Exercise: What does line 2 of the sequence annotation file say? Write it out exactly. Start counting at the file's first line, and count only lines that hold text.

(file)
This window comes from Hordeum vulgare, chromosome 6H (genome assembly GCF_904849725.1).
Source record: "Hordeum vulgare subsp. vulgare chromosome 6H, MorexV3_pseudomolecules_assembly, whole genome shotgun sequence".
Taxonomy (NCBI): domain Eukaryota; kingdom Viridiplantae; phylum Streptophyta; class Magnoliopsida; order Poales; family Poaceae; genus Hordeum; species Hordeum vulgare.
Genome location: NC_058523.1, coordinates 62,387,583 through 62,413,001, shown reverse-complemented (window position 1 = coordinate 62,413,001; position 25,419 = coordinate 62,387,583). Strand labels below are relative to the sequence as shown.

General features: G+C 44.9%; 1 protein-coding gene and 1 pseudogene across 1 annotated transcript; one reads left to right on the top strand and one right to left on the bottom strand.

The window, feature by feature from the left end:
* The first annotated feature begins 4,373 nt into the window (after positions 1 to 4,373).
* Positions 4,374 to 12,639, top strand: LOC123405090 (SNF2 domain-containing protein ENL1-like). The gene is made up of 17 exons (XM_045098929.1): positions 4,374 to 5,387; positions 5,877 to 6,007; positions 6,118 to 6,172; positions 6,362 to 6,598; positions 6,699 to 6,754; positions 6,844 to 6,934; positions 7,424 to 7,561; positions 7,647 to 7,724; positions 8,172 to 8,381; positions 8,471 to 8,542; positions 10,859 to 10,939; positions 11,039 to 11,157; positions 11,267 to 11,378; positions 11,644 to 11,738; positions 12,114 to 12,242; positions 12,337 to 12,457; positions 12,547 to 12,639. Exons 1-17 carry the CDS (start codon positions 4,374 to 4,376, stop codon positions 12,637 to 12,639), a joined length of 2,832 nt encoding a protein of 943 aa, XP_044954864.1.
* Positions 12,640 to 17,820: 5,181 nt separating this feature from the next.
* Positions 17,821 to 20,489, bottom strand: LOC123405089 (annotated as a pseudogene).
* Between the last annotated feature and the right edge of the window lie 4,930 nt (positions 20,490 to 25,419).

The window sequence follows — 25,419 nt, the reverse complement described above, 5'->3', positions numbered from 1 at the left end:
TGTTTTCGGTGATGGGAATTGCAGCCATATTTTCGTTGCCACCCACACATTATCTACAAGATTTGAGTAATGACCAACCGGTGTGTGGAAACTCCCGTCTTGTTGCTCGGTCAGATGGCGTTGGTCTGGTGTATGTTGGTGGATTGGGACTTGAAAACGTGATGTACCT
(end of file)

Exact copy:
Source record: "Hordeum vulgare subsp. vulgare chromosome 6H, MorexV3_pseudomolecules_assembly, whole genome shotgun sequence".